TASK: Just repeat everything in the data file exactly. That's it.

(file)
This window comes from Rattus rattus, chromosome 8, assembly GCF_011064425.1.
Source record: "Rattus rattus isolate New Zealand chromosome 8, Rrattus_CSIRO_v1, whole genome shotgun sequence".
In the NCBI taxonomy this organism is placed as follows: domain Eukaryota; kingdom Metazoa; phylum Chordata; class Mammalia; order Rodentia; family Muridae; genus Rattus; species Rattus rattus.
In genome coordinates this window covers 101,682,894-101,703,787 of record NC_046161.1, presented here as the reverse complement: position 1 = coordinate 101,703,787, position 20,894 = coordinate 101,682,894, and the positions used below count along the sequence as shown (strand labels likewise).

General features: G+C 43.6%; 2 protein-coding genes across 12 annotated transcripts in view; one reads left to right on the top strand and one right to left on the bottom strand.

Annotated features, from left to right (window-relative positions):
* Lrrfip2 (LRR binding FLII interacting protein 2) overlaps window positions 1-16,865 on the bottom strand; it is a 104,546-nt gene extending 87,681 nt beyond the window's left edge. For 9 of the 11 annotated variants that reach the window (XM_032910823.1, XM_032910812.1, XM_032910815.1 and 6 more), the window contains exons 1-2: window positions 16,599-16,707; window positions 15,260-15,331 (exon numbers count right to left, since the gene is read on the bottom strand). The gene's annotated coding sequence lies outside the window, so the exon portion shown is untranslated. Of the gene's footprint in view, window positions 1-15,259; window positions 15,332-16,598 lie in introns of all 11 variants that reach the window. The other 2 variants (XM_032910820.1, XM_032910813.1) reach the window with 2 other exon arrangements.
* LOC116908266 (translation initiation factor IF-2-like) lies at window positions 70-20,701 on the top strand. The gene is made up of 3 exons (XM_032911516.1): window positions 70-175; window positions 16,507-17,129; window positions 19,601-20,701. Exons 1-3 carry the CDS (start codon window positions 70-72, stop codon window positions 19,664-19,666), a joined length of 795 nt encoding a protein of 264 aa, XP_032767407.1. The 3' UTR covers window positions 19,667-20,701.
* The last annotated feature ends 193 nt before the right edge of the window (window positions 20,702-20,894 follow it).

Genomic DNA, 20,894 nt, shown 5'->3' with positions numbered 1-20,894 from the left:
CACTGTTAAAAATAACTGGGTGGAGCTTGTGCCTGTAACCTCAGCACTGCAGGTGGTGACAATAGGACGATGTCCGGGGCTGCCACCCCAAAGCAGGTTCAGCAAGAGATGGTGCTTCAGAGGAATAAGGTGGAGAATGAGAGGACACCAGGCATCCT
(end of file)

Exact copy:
This window comes from Rattus rattus, chromosome 8, assembly GCF_011064425.1.
Source record: "Rattus rattus isolate New Zealand chromosome 8, Rrattus_CSIRO_v1, whole genome shotgun sequence".
In the NCBI taxonomy this organism is placed as follows: domain Eukaryota; kingdom Metazoa; phylum Chordata; class Mammalia; order Rodentia; family Muridae; genus Rattus; species Rattus rattus.
In genome coordinates this window covers 101,682,894-101,703,787 of record NC_046161.1, presented here as the reverse complement: position 1 = coordinate 101,703,787, position 20,894 = coordinate 101,682,894, and the positions used below count along the sequence as shown (strand labels likewise).

General features: G+C 43.6%; 2 protein-coding genes across 12 annotated transcripts in view; one reads left to right on the top strand and one right to left on the bottom strand.

Annotated features, from left to right (window-relative positions):
* Lrrfip2 (LRR binding FLII interacting protein 2) overlaps window positions 1-16,865 on the bottom strand; it is a 104,546-nt gene extending 87,681 nt beyond the window's left edge. For 9 of the 11 annotated variants that reach the window (XM_032910823.1, XM_032910812.1, XM_032910815.1 and 6 more), the window contains exons 1-2: window positions 16,599-16,707; window positions 15,260-15,331 (exon numbers count right to left, since the gene is read on the bottom strand). The gene's annotated coding sequence lies outside the window, so the exon portion shown is untranslated. Of the gene's footprint in view, window positions 1-15,259; window positions 15,332-16,598 lie in introns of all 11 variants that reach the window. The other 2 variants (XM_032910820.1, XM_032910813.1) reach the window with 2 other exon arrangements.
* LOC116908266 (translation initiation factor IF-2-like) lies at window positions 70-20,701 on the top strand. The gene is made up of 3 exons (XM_032911516.1): window positions 70-175; window positions 16,507-17,129; window positions 19,601-20,701. Exons 1-3 carry the CDS (start codon window positions 70-72, stop codon window positions 19,664-19,666), a joined length of 795 nt encoding a protein of 264 aa, XP_032767407.1. The 3' UTR covers window positions 19,667-20,701.
* The last annotated feature ends 193 nt before the right edge of the window (window positions 20,702-20,894 follow it).

Genomic DNA, 20,894 nt, shown 5'->3' with positions numbered 1-20,894 from the left:
CACTGTTAAAAATAACTGGGTGGAGCTTGTGCCTGTAACCTCAGCACTGCAGGTGGTGACAATAGGACGATGTCCGGGGCTGCCACCCCAAAGCAGGTTCAGCAAGAGATGGTGCTTCAGAGGAATAAGGTGGAGAATGAGAGGACACCAGGCATCCT